Alaska Native Youth games celebrates 40th game

By Van Williams
Anchorage, Alaska (AP) April 2010

The year was 1971. Soft contacts were introduced, Federal Express and Greenpeace were just getting started and gas cost .40 cents a gallon.

It was also the year the Native Youth games were born.

Native games had long been a custom in rural Alaska before the NYO competition was founded by a group of Anchorage teachers organized by Sarah Hanuske, a coordinator for the state’s boarding home program.
The idea of creating a statewide competition was to give the relocated students living with strangers in Anchorage a taste of home because prior to NYO they had no real connection with where they came from during the school year.

While they were hundreds of miles from their villages, life in the big city made them feel millions of miles away.

That’s why starting something like NYO was so important, said David Gransbury, a former state liaison officer who found students boarding homes.

“We knew it was important to the kids,” said Gransbury, who later opened and still owns the Ulu Factory. “We knew right away that it was worth while because you could see the enthusiasm level.”

Gransbury, 64, said the idea originally came from a group of relocated ninth graders who were enrolled in the boarding home program. Eventually the idea was put into motion in the spring of 1971 by a group that included Hanuske, Gransbury and Benny Snowball.

At that time, before the landmark Molly Hootch case settled in 1976, many rural villages didn’t have high schools and so the state transferred hundreds of students to Anchorage, where they stayed with strangers and attended a separate boarding school.

“For a million reasons it didn’t work,” said former boarding school teacher Esther Cox.

Most of the students dropped out of the program. Some claimed to have been abused, treated like servants and isolated during meals. And while other students reported enjoyable experiences, the program ultimately failed.

“They were living with strange families. They were living in a culture that was totally different,” said Cox, a teacher for 33 years. “Of course, this was 1971, and there wasn’t the movement from rural Alaska to urban Alaska like there is now.”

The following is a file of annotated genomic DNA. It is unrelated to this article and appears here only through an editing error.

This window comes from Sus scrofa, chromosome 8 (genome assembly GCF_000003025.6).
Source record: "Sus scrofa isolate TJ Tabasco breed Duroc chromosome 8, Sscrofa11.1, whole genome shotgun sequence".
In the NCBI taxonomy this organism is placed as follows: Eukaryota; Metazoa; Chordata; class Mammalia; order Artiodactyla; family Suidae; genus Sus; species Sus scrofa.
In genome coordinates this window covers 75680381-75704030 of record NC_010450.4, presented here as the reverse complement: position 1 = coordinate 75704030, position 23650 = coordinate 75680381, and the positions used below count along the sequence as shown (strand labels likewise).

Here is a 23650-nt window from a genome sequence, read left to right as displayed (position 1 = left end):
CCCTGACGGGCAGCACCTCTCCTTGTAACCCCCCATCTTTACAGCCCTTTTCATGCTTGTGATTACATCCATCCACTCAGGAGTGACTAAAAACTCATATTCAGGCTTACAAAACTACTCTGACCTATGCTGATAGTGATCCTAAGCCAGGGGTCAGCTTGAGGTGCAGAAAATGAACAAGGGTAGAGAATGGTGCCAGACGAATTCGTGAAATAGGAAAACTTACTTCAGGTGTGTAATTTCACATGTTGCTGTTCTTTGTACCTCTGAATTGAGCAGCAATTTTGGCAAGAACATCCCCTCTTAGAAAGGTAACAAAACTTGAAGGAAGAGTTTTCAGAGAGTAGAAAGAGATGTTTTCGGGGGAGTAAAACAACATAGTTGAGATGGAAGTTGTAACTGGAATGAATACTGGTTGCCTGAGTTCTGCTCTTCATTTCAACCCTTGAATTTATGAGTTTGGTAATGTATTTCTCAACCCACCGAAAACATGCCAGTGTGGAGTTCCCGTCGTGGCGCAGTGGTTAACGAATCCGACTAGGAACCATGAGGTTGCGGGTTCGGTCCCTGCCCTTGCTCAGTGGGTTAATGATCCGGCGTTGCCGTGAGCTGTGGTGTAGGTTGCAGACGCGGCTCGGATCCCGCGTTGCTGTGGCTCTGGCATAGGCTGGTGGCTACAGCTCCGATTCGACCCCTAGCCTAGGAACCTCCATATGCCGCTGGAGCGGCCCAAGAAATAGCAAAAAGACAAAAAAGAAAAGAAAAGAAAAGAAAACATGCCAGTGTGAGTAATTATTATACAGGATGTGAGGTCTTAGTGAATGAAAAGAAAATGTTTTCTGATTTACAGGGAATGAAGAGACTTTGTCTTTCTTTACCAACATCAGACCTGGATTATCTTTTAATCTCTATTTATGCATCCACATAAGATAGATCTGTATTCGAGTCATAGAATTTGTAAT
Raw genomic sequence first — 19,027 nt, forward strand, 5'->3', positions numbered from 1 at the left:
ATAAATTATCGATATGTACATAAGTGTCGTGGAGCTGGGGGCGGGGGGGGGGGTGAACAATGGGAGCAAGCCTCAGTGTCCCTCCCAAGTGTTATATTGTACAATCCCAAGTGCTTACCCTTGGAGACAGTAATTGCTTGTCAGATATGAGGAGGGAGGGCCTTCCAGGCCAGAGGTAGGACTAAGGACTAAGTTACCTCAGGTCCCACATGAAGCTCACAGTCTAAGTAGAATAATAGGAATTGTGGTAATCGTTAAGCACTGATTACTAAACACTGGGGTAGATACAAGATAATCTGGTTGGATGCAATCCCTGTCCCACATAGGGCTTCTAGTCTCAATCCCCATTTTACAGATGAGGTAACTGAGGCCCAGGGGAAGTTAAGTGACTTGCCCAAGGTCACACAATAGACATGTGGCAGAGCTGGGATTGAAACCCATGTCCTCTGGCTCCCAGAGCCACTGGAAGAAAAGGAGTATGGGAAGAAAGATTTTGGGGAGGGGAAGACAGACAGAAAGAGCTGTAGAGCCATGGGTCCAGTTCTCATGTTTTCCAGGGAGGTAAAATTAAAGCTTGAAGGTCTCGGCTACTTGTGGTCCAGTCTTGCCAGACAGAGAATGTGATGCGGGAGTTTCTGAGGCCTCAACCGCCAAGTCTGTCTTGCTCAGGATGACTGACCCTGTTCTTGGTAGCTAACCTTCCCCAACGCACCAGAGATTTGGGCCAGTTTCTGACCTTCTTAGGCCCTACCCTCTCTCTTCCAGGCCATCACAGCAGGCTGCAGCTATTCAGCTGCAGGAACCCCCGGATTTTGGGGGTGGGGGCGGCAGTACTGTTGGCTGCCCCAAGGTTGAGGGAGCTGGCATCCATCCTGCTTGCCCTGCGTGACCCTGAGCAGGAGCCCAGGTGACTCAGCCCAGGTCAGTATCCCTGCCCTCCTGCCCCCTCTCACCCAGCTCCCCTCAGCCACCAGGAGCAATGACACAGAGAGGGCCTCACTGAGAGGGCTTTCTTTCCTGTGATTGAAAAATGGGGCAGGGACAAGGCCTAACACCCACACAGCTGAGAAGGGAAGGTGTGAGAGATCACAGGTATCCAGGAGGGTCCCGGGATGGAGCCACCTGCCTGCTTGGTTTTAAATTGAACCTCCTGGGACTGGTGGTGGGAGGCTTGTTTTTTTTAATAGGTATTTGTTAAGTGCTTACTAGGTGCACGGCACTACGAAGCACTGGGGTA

In 1976, the state of Alaska reached an out-of-court settlement in the Molly Hootch case, which was named after the 15-year-old girl who had to leave Emmonak to attend high school. The state agreed to build and operate high schools in all Alaska communities that have an elementary school and at least 10 students.

“Molly Hootch changed the face of education in Alaska,” Cox said.

And NYO changed the way Native Games were viewed, taking a rural activity and making it mainstream competition where bragging rights between villages could finally be settled.

Hanuske, a coordinator for the state’s boarding home program, spearheaded the team effort in getting NYO off the ground, Gransbury said.

“She was my boss,” he said. “She was supportive and she helped out a lot. She gave us the freedom to pursue it.”

It took a lot of effort behind-the-scenes from people like Gransbury and Snowball to make it a possibility. They came up with the name, found an empty gymnasium and wrote up the rules.

“It really got going fast,” Gransbury said. “We had a lot of leeway to issue travel authorization for coaches and teams to get down here because we wanted other kids from around the state to participate in it.”

The competition is open to all Alaska students in grades 7 to 12 regardless of ethnic origin. Just like with other school sports, participants must be in good standing with their academics. Events include the One Foot High Kick, Eskimo Stick Pull, Seal Hop, One Hand Reach and more.

The inaugural NYO featured a dozen teams from places like Sitka, Nome and Kotzebue, in addition to an Anchorage team from the boarding schools. The first competition took one afternoon and featured 100 students.

Now it stretches three days and includes more than 600 kids.

Current NYO coordinator Brian Walker, of the Cook Inlet Tribal Council, credits the growth to increased awareness of the significance behind the events, which are based on time-honored hunting and fishing techniques.

“Keeping our tradition alive is very important, especially now that people are moving from smaller villages to bigger cities,” Walker said. “They are leaving their traditions and their cultures somewhat behind. This is one way they can stay connected with their culture and it gives the kids a sense of belonging, a sense of community.”

Walker knows this from personal experience.

He moved from Anvik to Anchorage at age 12. It was a difficult transition. He felt like he lost connection with his heritage after moving and called himself a “closet Native.”

When he was introduced to Native games in 1985, it changed his life.

“It gave me strength to know I could do anything,” Walker said.

And now he’s applying those methods to his life today. The widowed father with three teenagers (two boys and a girl) is teaching the lessons he learned as a Native champion to his 15-year-old high school sophomore son, who is thinking of pursuing an engineering degree in college.

“He came home with this whole list of all these different classes that he would have to pass before the end of his junior year, and he was just struggling with the idea, saying, ‘No, I can’t do this,’ “ Walker said.

“So I started talking to him about when he was competing at NYO and how the knowledge he gained ... whether he could beat the other person, whether he can get an A in Calculus, it was just a matter of doing it.

“It’s like Norman Vaughan said, ‘Dream big and dare to fail.’ And if I haven’t done it, I have given it my best.”